Just keep your eyes open. I wasn't big into history as a kid. But last week, I was doing some writing and some research on Machiavelli. The Prince is interesting because there is success in that mindset but it is very evil.


DECADENT: Can I ask why you were doing research on Machiavelli in particular?


GABRIEL: Well, you know how every other week we do the "Midnight Society" thing and this past week's theme was "effort" and I was thinking, "What can I talk about?" And so I thought, "What if it's this old warlord...Alexander the Great or maybe Odysseus." Basically a conqueror at the end of his days on his deathbed not the battlefield. What is he going to say to his son?


What if this old conqueror gives his son the Machiavelli talk: "You need to be ruthless, we live in a cruel world, you're going to have to be the cruelest of them all". That was that and I acted it out and everything.


Before that I had never looked at history as drama, but it's so dramatic. There are stories in there.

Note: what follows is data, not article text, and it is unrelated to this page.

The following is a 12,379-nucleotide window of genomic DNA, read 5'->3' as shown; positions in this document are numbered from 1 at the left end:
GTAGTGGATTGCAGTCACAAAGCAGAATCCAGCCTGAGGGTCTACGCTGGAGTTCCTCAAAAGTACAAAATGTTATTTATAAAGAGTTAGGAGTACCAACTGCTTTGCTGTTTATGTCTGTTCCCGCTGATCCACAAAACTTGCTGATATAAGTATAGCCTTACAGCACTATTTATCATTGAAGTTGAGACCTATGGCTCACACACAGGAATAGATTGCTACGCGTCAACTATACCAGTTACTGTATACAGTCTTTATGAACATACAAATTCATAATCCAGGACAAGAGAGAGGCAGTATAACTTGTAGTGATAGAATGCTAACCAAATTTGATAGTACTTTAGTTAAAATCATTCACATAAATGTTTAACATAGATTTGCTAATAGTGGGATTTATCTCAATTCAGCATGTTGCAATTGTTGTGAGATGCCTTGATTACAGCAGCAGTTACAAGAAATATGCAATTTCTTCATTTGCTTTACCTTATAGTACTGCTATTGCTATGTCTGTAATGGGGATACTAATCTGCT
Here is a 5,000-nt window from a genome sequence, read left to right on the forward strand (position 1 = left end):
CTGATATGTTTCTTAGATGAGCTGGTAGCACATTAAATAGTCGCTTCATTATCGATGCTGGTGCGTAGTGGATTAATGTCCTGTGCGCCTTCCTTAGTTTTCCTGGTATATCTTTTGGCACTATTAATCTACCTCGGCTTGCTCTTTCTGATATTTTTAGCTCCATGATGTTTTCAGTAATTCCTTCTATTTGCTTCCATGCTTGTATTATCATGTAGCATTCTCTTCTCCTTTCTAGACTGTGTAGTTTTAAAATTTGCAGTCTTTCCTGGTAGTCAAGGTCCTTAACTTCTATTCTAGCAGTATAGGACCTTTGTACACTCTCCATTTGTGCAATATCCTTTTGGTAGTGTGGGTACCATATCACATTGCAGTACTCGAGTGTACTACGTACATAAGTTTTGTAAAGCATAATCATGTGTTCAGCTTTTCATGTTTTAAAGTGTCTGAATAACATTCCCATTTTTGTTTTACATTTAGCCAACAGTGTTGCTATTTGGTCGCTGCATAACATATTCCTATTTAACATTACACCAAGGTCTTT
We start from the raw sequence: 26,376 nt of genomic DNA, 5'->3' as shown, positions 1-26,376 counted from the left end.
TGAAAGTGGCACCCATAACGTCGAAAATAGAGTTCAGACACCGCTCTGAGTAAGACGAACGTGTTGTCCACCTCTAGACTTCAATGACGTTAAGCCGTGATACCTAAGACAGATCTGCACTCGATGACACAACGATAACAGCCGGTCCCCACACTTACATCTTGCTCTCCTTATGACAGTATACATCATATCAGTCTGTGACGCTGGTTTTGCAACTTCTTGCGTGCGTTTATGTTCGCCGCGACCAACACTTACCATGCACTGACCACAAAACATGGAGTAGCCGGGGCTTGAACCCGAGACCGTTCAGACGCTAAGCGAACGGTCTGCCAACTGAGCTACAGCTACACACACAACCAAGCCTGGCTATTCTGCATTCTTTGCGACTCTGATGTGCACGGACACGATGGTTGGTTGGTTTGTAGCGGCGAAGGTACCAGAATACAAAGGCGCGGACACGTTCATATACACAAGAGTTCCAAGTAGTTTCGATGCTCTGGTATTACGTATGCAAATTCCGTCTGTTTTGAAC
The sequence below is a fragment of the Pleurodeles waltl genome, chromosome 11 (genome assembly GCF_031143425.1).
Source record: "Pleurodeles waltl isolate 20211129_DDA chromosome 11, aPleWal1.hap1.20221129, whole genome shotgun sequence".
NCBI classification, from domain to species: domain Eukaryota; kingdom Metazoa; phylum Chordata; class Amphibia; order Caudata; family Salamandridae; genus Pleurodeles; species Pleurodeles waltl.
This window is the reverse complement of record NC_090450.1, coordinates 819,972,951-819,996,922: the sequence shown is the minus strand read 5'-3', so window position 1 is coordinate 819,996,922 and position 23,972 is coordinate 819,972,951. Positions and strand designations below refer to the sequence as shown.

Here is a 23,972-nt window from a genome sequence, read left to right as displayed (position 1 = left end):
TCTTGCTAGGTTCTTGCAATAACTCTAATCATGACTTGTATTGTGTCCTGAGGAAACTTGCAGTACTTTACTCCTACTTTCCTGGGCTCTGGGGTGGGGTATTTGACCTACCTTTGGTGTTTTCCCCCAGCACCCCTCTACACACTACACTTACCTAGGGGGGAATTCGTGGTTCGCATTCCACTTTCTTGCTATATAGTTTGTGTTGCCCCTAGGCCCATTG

So, when walking past people wondering what their story is, you have to realize that history is a part of these people's stories.

DECADENT: You told me previously that what you've learned through your life experiences has allowed your creativity to grow and change. Do you have an example of something specific that has shaped your creative process or something more general that has given rise to it?


GABRIEL: If I was going to describe something that has shaped me as a creator, it would really just be my upbringing. I'm getting real with you now. So my mom went to prison and my grandma had to take care of me and there was a point where granny couldn't take care of me so I got sent off to an aunt. I don't know if I was just terrible but that aunt didn't want to take care of me anymore so I got sent over to another aunt